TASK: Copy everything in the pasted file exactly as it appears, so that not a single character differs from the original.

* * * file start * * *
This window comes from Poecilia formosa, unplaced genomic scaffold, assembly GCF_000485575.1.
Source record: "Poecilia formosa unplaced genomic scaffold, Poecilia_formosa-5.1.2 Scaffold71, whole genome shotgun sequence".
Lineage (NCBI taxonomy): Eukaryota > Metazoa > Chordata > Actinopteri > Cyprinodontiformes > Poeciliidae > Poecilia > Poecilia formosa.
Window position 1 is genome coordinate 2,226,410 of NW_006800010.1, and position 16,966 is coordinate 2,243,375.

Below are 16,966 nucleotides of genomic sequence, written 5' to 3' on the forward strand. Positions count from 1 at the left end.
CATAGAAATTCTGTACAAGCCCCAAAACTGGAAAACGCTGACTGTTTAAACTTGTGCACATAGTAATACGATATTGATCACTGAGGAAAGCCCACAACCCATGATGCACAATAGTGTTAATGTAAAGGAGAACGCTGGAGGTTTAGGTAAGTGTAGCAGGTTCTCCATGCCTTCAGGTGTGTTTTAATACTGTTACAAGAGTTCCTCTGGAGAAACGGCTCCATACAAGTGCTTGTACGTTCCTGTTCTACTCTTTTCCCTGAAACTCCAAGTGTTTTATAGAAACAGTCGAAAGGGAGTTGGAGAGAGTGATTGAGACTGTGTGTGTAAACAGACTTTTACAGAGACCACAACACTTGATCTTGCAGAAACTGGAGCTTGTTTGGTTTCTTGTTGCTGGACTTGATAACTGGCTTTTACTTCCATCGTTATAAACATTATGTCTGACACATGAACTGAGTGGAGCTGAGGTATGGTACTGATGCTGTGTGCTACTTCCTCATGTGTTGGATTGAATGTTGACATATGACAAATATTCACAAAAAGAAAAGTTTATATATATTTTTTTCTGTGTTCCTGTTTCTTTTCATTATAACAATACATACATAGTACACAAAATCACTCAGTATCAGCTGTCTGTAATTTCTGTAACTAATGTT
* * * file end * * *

This window comes from Poecilia formosa, unplaced genomic scaffold, assembly GCF_000485575.1.
Source record: "Poecilia formosa unplaced genomic scaffold, Poecilia_formosa-5.1.2 Scaffold71, whole genome shotgun sequence".
Lineage (NCBI taxonomy): Eukaryota > Metazoa > Chordata > Actinopteri > Cyprinodontiformes > Poeciliidae > Poecilia > Poecilia formosa.
Window position 1 is genome coordinate 2,226,410 of NW_006800010.1, and position 16,966 is coordinate 2,243,375.

Below are 16,966 nucleotides of genomic sequence, written 5' to 3' on the forward strand. Positions count from 1 at the left end.
CATAGAAATTCTGTACAAGCCCCAAAACTGGAAAACGCTGACTGTTTAAACTTGTGCACATAGTAATACGATATTGATCACTGAGGAAAGCCCACAACCCATGATGCACAATAGTGTTAATGTAAAGGAGAACGCTGGAGGTTTAGGTAAGTGTAGCAGGTTCTCCATGCCTTCAGGTGTGTTTTAATACTGTTACAAGAGTTCCTCTGGAGAAACGGCTCCATACAAGTGCTTGTACGTTCCTGTTCTACTCTTTTCCCTGAAACTCCAAGTGTTTTATAGAAACAGTCGAAAGGGAGTTGGAGAGAGTGATTGAGACTGTGTGTGTAAACAGACTTTTACAGAGACCACAACACTTGATCTTGCAGAAACTGGAGCTTGTTTGGTTTCTTGTTGCTGGACTTGATAACTGGCTTTTACTTCCATCGTTATAAACATTATGTCTGACACATGAACTGAGTGGAGCTGAGGTATGGTACTGATGCTGTGTGCTACTTCCTCATGTGTTGGATTGAATGTTGACATATGACAAATATTCACAAAAAGAAAAGTTTATATATATTTTTTTCTGTGTTCCTGTTTCTTTTCATTATAACAATACATACATAGTACACAAAATCACTCAGTATCAGCTGTCTGTAATTTCTGTAACTAATGTT